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AMC1304M25: AMC1304M25 which max current can we measure

Part Number: AMC1304M25
Other Parts Discussed in Thread: AMC1304M05


We use the AMC1304 to measure current in Brusless motor phase. (Like preconised into IDDK)

We used it with success up to 25A with a Shunt resistor of 0.01Ohm.

Now we want increase our calibre and then increase the measurable current.

Is acceptable to use a shunt resistor of 0.002Ohm then measure up to 125A?

What is your opinion?


  • Hi,

    Shunt selection at currents this high can be challenging due to the tradeoff of V=IR for input voltage and P=I^2R, power dissipated in the shunt resistor. 

    To measure up to 125A (Assuming this is maximum current), I would suggest the 50mV input version of the device, AMC1304M05 and a shunt resistance of 400uohm.  

    Just to confirm a few things so I can offer additional guidance:

    What is the nominal (steady-sate) current to be measured?

    What is the maximum current to be measured?

    What is the expected transient/safety limiting current?  

    What is your accuracy requirement for the nominal measurement and is it relaxed at higher currents? 

    Will your employ a heat sink or fan to help reduce the self-heating affects of the shunt resistor? 

    Do you plan on performing any calibration? 

  • Hello

    Thank for your back.

    1) I don't understand what you advise the 50mV version instead of 250mV version. This will lead to a smaller shunt value, then we will lost into accuracy (Due to contact resistor) and maybe have more noise?

    2) What is the nominal (steady-sate) current to be measured?

    It is for a brushless drive up to 40A nominal into the motor. So we estimate a current into the motor which vary between -40A and +40A RMS, then up to 56.56A instantaneous.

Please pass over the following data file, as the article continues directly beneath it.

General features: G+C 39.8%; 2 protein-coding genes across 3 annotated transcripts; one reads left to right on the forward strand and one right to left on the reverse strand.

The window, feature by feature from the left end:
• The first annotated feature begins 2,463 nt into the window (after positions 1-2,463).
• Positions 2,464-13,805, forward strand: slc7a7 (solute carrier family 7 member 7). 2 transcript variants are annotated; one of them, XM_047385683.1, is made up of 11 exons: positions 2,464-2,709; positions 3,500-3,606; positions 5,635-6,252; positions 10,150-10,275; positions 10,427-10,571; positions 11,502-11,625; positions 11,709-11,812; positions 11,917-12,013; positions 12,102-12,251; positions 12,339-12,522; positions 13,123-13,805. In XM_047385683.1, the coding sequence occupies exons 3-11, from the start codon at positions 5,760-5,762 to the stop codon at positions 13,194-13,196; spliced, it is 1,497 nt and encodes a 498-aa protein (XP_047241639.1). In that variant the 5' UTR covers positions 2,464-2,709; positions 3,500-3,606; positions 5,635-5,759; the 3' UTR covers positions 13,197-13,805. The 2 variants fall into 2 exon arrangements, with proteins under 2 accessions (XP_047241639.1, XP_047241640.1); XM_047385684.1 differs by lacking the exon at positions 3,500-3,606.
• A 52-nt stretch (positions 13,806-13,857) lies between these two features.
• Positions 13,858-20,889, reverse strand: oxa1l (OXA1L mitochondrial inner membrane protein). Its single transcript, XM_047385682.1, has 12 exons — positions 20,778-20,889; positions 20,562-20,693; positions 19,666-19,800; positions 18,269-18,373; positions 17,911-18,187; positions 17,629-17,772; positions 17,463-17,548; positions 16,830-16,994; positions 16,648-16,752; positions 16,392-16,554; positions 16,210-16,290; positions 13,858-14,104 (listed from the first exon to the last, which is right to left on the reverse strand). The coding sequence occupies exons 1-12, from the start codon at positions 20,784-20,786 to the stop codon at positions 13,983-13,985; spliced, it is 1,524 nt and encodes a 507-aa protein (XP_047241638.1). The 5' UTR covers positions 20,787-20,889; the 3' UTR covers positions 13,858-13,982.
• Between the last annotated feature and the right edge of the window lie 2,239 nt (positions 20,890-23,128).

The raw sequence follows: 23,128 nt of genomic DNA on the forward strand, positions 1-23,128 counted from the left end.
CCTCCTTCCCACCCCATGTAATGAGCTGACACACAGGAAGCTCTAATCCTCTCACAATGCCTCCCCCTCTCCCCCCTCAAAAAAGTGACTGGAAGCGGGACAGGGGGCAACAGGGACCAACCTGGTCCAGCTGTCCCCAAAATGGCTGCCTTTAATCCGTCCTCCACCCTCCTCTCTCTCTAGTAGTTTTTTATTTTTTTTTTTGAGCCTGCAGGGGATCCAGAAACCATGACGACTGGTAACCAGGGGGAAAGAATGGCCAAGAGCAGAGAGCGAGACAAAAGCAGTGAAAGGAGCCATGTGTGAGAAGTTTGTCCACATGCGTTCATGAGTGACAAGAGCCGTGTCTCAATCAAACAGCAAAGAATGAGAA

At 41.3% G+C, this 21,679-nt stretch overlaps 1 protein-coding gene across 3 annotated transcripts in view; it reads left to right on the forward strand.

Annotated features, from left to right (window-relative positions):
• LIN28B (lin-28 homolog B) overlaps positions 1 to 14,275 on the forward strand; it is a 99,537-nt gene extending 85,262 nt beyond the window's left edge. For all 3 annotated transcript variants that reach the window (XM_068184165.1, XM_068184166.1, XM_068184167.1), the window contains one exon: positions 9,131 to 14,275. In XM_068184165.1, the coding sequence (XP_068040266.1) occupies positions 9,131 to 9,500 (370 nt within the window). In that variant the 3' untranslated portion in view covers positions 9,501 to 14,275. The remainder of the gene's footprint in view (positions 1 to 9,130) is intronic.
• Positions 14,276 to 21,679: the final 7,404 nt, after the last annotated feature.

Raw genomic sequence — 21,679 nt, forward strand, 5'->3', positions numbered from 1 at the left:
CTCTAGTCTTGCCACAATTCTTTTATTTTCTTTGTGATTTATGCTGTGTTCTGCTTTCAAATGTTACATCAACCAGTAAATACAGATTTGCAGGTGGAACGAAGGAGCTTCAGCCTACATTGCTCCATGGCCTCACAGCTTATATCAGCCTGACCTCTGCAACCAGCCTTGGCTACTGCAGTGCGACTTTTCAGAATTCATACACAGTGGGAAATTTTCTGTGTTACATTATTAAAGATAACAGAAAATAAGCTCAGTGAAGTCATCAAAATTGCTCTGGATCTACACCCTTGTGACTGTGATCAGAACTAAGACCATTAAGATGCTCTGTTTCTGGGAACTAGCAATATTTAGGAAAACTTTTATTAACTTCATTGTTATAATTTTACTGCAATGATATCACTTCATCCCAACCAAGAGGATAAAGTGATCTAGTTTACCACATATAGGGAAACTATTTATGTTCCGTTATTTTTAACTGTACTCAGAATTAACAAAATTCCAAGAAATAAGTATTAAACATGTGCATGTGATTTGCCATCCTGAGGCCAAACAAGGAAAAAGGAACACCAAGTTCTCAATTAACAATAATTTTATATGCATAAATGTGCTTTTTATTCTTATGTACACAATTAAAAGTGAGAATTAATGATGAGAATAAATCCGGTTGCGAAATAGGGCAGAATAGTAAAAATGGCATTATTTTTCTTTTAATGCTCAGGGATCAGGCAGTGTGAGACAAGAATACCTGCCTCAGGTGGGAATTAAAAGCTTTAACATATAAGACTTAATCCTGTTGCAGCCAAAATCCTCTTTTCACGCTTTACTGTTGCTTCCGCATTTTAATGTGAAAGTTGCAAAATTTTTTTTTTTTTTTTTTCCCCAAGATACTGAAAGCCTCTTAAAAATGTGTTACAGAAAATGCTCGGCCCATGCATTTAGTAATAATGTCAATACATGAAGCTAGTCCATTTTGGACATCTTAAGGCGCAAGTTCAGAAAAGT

What is the maximum current to be measured?

    Our drive assume a temporary current (max 2s) up to twice the nominal current. Then our drive will be a 40A RMS nominal / 80A RMS max 2s. => 80x1.41 = 113. We take a margin of 10 to 20% (due to motor pic, noise into cable etc..) Then we want assume to measure up to 125A instantaneous.

    3) What is the expected transient/safety limiting current?  If we reach 125A, we trig an over current error.

    4) What is your accuracy requirement for the nominal measurement and is it relaxed at higher currents?

    I never take care to this question. We evaluate AMC1304 on the IDDK demo board for a 5A motor. The result was ok for use up to 30meter cable length. More we will have accuraccy, better the control motor will be.

    5) Will your employ a heat sink or fan to help reduce the self-heating affects of the shunt resistor? 

    I'm not Wooried for the dissipation into the resistor. We will adjust the shunt dissipation/Power according our need. We also can place many resistor Serial/parrallal..

    6) Do you plan on performing any calibration? 

    Like the Iddk done, we sample the current on the start to set a zero offset.

    Until today, on our drive version 4A, 5A, 8A we never need to calibrate. We plan to do the 16A version and then the 40A. If you think we need to make a calibration, we could make it at the end of our manufature. But I in this case, we could evaluate some other solution which will not require calibration.

  • Thank you for the additional details. 

    I would expect the noise in the system to be the same, so you are correct that with a smaller input range the SNR will decrease. The reason I recommend this is due to the tradeoff between V=IR and P=I^2R in the shunt resistor. The power dissipation creates a tradeoff between maximizing full-scale input range, accuracy and heat dissipation. If you have adequate means to dissipate the heat and accuracy is the utmost concern then the 250mV version will be best for you.